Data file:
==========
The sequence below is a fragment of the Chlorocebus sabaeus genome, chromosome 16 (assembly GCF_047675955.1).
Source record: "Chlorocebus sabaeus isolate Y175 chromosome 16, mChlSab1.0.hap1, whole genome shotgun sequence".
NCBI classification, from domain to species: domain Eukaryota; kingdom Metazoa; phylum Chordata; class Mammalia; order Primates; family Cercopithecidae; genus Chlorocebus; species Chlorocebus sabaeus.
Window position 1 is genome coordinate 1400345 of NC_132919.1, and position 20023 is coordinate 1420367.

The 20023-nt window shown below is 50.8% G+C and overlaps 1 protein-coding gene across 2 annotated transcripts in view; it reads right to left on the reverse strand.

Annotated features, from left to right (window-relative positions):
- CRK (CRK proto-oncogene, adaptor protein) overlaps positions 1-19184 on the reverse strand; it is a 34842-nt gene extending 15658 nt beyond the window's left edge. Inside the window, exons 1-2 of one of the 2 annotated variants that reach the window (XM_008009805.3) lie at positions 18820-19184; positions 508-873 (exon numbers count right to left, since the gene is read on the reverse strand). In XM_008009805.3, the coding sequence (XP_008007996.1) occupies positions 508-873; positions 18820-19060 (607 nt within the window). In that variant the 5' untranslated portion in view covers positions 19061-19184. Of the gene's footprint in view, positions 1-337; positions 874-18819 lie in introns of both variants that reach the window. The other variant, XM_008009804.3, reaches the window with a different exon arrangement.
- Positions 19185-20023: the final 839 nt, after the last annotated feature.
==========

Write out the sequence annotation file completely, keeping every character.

The sequence below is a fragment of the Chlorocebus sabaeus genome, chromosome 16 (assembly GCF_047675955.1).
Source record: "Chlorocebus sabaeus isolate Y175 chromosome 16, mChlSab1.0.hap1, whole genome shotgun sequence".
NCBI classification, from domain to species: domain Eukaryota; kingdom Metazoa; phylum Chordata; class Mammalia; order Primates; family Cercopithecidae; genus Chlorocebus; species Chlorocebus sabaeus.
Window position 1 is genome coordinate 1400345 of NC_132919.1, and position 20023 is coordinate 1420367.

The 20023-nt window shown below is 50.8% G+C and overlaps 1 protein-coding gene across 2 annotated transcripts in view; it reads right to left on the reverse strand.

Annotated features, from left to right (window-relative positions):
- CRK (CRK proto-oncogene, adaptor protein) overlaps positions 1-19184 on the reverse strand; it is a 34842-nt gene extending 15658 nt beyond the window's left edge. Inside the window, exons 1-2 of one of the 2 annotated variants that reach the window (XM_008009805.3) lie at positions 18820-19184; positions 508-873 (exon numbers count right to left, since the gene is read on the reverse strand). In XM_008009805.3, the coding sequence (XP_008007996.1) occupies positions 508-873; positions 18820-19060 (607 nt within the window). In that variant the 5' untranslated portion in view covers positions 19061-19184. Of the gene's footprint in view, positions 1-337; positions 874-18819 lie in introns of both variants that reach the window. The other variant, XM_008009804.3, reaches the window with a different exon arrangement.
- Positions 19185-20023: the final 839 nt, after the last annotated feature.